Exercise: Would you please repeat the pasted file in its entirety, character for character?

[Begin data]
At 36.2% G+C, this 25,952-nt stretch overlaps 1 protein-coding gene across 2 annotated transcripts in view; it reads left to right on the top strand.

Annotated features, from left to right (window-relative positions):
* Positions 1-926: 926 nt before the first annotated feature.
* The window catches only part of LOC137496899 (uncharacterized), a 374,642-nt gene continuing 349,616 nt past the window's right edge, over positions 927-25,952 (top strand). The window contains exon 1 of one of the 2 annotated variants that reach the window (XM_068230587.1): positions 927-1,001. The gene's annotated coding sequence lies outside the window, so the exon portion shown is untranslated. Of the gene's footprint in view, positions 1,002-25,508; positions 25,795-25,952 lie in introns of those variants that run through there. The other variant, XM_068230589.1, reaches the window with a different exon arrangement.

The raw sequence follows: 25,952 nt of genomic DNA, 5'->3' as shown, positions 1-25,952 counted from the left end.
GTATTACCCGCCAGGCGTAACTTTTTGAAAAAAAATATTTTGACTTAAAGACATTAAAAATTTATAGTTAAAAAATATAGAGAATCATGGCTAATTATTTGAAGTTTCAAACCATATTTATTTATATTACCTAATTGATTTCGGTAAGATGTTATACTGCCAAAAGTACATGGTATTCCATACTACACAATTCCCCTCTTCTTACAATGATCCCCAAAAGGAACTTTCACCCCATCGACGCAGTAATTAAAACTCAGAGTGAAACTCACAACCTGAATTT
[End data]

At 36.2% G+C, this 25,952-nt stretch overlaps 1 protein-coding gene across 2 annotated transcripts in view; it reads left to right on the top strand.

Annotated features, from left to right (window-relative positions):
* Positions 1-926: 926 nt before the first annotated feature.
* The window catches only part of LOC137496899 (uncharacterized), a 374,642-nt gene continuing 349,616 nt past the window's right edge, over positions 927-25,952 (top strand). The window contains exon 1 of one of the 2 annotated variants that reach the window (XM_068230587.1): positions 927-1,001. The gene's annotated coding sequence lies outside the window, so the exon portion shown is untranslated. Of the gene's footprint in view, positions 1,002-25,508; positions 25,795-25,952 lie in introns of those variants that run through there. The other variant, XM_068230589.1, reaches the window with a different exon arrangement.

The raw sequence follows: 25,952 nt of genomic DNA, 5'->3' as shown, positions 1-25,952 counted from the left end.
GTATTACCCGCCAGGCGTAACTTTTTGAAAAAAAATATTTTGACTTAAAGACATTAAAAATTTATAGTTAAAAAATATAGAGAATCATGGCTAATTATTTGAAGTTTCAAACCATATTTATTTATATTACCTAATTGATTTCGGTAAGATGTTATACTGCCAAAAGTACATGGTATTCCATACTACACAATTCCCCTCTTCTTACAATGATCCCCAAAAGGAACTTTCACCCCATCGACGCAGTAATTAAAACTCAGAGTGAAACTCACAACCTGAATTT